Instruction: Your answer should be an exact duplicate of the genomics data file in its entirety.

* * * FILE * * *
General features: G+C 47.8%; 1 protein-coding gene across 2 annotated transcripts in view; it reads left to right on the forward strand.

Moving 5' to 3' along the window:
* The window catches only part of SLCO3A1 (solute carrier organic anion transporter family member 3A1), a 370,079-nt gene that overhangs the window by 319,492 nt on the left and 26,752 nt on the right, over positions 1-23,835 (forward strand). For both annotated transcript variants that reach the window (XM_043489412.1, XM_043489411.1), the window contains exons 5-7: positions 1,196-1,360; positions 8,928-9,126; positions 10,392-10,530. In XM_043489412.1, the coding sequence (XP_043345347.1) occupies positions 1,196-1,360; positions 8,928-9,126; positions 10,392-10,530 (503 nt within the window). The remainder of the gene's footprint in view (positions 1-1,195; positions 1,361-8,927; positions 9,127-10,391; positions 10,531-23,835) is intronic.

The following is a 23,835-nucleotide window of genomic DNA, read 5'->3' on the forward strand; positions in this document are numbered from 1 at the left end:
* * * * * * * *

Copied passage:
General features: G+C 47.8%; 1 protein-coding gene across 2 annotated transcripts in view; it reads left to right on the forward strand.

Moving 5' to 3' along the window:
* The window catches only part of SLCO3A1 (solute carrier organic anion transporter family member 3A1), a 370,079-nt gene that overhangs the window by 319,492 nt on the left and 26,752 nt on the right, over positions 1-23,835 (forward strand). For both annotated transcript variants that reach the window (XM_043489412.1, XM_043489411.1), the window contains exons 5-7: positions 1,196-1,360; positions 8,928-9,126; positions 10,392-10,530. In XM_043489412.1, the coding sequence (XP_043345347.1) occupies positions 1,196-1,360; positions 8,928-9,126; positions 10,392-10,530 (503 nt within the window). The remainder of the gene's footprint in view (positions 1-1,195; positions 1,361-8,927; positions 9,127-10,391; positions 10,531-23,835) is intronic.

The following is a 23,835-nucleotide window of genomic DNA, read 5'->3' on the forward strand; positions in this document are numbered from 1 at the left end: